The Wyoming Community Media Project (WCM) has an established website[1] as well as a Facebook[2], YouTube[3] and Twitter[4] presence. The project was established in 1963 and provides community-based media. WCM is also linked to the Boulder[5] (BCM) and Nebraska Community Media (NCM) projects[6]. WCM has also an entry on the De Montfort University wiki’s International Community Media Projects page. 

Telling a Story in the Aparaho language

Active projects are the West End Neighbourhood project[7] and the Creative Economy project[8].

The West End Neighbourhood project is an ambitious mixed-use development building project which meets a variety of community needs. It targets a large affordable housing need in Cheyenne. The project seeks to enhance the social and cultural experience for current and future residents and nurtures economic development by providing housing for primary jobs and space for local low-impact businesses.

WCM aims for individuals and groups in the Cheyenne[9] community to develop a space to tell their stories and share their commonalities and differences in the safe environment of the arts and digital media. Wyoming Community Media took part in a variety of movie, TV and web content productions. There is a vast archive of 377 mainly short productions on YouTube[10], spanning over 11 years of creative production. The channel describes itself as ‘Alan O’Hashi’ and has 70 subscribers. It is run by the affiliated ‘Boulder Community Media’ (BCM) organisation, is based in Colorado and aims to democratize media in all their forms, namely printed, painted, sculpted and digitized media, thus making them accessible to all, on small and large screens, as well as at exhibitions. BCM is active in Wyoming as ‘Wyoming Community Media’ (WCM). It may be noted in this regard that Boulder hosts the ‘Boulder International Film Festival (BIFF)[11].

WCM on Twitter

Celebrating the Arts through Video Production

WCM is working with other groups to develop a digital media filmmaking curriculum. This is a welcome addition to their already existing web design and photography courses, which take place in Downtown Cheyenne[12].

Participants are learning hands-on skills in video pre-production, including storytelling, screen writing, casting and location scouting, as well as skills in lighting, sound and camera operation. Further skills include post-production editing as well as promotion through film festivals, websites and community television.

Our motto is: “The Future of the Past is the Present.” (Wyoming Community Media Project)

The project aims to preserve the Arapaho language[13] through storytelling in a 360-degree virtual reality environment. The objective is to make the oral Arapaho language relevant to young people who are mainly connected to games and the internet. In one such example, an old storyteller wrote down a short story in Arapaho, ‘The Fox and the Woodtick’, which was passed down from her great grandfather Chief Yellow Calf. The story teaches a lesson about thinking outside the box. A singer and drummer spoke about the importance and healing properties of making music. Furthermore, a presentation about tribal artwork highlighted the importance of storytelling. The youth combined their self-composed music and original art in 360-degree virtual reality to tell this story at a historic location near Thermopolis[14], Wyoming. This project demonstrated how tribes can present traditional language and cultural preservation in a modern setting.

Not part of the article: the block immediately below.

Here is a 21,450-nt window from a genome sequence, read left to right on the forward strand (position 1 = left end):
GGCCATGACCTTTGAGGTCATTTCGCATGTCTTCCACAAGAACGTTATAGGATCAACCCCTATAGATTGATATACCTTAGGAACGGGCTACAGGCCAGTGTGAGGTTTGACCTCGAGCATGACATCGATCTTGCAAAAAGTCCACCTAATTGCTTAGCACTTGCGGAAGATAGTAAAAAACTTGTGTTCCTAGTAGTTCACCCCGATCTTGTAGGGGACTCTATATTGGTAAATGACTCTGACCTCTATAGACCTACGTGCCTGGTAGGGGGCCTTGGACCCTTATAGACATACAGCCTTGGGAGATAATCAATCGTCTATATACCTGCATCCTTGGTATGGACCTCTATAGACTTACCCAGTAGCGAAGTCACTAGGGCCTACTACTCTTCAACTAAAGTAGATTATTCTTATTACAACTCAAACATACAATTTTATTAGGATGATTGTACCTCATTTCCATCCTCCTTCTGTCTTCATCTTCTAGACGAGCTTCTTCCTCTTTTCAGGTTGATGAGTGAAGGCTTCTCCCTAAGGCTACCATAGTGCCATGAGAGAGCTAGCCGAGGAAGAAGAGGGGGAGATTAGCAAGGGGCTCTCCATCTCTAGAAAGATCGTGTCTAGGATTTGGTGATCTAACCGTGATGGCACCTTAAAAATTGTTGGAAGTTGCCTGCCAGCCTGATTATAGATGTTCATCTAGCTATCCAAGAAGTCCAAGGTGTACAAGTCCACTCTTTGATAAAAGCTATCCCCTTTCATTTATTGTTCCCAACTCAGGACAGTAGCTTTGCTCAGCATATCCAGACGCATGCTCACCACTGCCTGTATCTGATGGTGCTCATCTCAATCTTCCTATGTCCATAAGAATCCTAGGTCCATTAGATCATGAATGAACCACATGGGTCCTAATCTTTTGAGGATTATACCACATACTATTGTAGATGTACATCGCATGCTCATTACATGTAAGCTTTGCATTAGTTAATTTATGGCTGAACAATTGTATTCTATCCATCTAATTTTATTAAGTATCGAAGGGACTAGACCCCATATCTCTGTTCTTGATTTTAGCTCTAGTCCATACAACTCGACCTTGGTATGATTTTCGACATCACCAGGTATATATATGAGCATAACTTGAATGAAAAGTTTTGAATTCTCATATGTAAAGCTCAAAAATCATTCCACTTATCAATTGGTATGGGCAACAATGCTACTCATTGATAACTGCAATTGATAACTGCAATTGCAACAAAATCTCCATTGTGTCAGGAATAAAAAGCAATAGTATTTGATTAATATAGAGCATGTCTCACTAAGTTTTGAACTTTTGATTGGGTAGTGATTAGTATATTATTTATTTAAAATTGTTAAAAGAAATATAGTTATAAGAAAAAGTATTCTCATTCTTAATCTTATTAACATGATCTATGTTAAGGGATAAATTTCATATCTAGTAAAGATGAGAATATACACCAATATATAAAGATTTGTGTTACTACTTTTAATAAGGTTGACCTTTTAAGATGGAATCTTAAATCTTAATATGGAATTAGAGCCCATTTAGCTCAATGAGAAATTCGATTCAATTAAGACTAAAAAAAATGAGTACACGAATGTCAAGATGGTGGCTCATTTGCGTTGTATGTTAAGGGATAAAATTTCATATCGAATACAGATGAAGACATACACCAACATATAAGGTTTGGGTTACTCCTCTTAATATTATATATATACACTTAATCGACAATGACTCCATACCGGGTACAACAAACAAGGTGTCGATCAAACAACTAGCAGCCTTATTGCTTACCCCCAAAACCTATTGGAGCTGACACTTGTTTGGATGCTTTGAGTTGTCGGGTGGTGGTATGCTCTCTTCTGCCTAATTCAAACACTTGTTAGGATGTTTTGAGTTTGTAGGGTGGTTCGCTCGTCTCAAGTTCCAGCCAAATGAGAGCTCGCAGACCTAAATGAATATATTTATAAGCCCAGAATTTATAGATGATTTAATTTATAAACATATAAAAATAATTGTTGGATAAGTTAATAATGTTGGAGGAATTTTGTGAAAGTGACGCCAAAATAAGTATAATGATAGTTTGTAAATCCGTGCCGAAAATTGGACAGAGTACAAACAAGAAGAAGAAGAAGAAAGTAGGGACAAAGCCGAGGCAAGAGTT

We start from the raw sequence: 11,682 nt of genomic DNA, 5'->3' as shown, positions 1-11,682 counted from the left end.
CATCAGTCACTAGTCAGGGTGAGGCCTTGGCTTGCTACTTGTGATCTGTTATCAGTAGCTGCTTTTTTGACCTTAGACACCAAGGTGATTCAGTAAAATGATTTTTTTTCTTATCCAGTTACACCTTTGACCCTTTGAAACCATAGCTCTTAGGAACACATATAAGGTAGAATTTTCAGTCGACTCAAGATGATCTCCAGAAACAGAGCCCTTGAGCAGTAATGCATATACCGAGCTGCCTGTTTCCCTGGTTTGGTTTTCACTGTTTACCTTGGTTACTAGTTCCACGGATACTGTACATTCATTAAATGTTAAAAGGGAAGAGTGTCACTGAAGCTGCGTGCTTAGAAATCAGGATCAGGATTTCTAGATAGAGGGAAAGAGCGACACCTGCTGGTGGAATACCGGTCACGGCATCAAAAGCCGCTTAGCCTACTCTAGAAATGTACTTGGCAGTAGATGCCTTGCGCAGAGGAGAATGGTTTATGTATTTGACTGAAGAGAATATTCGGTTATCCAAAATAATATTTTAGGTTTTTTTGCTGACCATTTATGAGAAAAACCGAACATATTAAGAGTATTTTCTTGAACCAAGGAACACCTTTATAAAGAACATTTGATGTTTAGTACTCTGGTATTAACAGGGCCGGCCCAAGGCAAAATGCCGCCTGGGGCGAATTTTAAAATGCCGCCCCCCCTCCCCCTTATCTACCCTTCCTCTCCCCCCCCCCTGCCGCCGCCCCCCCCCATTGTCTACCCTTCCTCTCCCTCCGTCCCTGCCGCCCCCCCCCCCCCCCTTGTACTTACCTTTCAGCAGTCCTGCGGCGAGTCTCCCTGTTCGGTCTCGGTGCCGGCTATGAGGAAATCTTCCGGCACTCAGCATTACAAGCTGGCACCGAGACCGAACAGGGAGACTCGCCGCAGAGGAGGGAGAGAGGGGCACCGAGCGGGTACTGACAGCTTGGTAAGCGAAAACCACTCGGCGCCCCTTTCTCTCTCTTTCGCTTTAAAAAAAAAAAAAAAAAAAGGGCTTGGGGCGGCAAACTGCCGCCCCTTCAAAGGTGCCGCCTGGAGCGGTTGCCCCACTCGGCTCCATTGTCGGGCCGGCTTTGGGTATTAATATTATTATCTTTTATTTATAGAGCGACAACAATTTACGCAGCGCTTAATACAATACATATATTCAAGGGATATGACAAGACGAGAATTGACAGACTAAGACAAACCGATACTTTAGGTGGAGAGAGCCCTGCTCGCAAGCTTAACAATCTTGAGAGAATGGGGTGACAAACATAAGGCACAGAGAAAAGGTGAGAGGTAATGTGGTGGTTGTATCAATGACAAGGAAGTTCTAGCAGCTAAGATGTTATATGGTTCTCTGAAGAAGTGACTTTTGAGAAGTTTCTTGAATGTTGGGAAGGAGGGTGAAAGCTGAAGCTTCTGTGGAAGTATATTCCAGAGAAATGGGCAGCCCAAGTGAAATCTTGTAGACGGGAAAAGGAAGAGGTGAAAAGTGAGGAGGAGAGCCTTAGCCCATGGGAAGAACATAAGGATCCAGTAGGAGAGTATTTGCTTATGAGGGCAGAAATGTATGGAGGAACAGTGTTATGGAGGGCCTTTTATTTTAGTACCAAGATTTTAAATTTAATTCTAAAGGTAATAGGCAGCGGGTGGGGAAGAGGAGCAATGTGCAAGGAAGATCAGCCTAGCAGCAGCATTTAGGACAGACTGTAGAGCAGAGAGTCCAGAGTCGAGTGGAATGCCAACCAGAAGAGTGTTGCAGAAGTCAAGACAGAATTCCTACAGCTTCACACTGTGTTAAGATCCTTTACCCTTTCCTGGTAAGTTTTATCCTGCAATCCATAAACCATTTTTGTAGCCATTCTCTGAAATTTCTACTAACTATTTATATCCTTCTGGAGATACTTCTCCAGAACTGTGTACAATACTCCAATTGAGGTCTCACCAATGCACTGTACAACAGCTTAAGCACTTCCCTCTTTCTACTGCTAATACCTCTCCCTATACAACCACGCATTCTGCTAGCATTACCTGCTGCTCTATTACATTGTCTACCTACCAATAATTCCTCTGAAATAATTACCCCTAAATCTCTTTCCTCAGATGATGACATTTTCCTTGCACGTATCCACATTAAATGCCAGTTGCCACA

WCM on Facebook

WCM on Facebook

WCM made a successful grant application to the Boulder Arts Commission, matching the $2,000 received with a number of small donations from a wide variety of people, crediting them in turn in a documentary called ‘Beyond Wind’ and thus setting a good example of community involvement.

WCM aims to empower communities to become sustainable in their own ways by encouraging and celebrating the arts and the New Creative Economy through integrating creativity and social awareness into the daily lives of each community served.

WCM in Downtown Cheyenne

WCM prides itself in providing community-based educational services to students of all ages in Wyoming and beyond. Teaching is on an individual basis or for groups. WCM works closely with local school districts, colleges and universities to develop “hands-on” practical out-of-school learning opportunities in all facets of production, behind and in front of the camera. Student teams produce programs for community TV channels and web streaming. WCM has taught for Wind River Tribal College[15], Laramie County Community College[16] and Carbon County Higher Education.[17]

WCM also produces documentaries. The general theme is ‘The Future of the Past is the Present.’ It also offers distribution and social media marketing through Facebook, Twitter and Myspace. WCM and Nebraska Community Media (NCM) are sister organizations to Boulder Community Media (BCM)[18].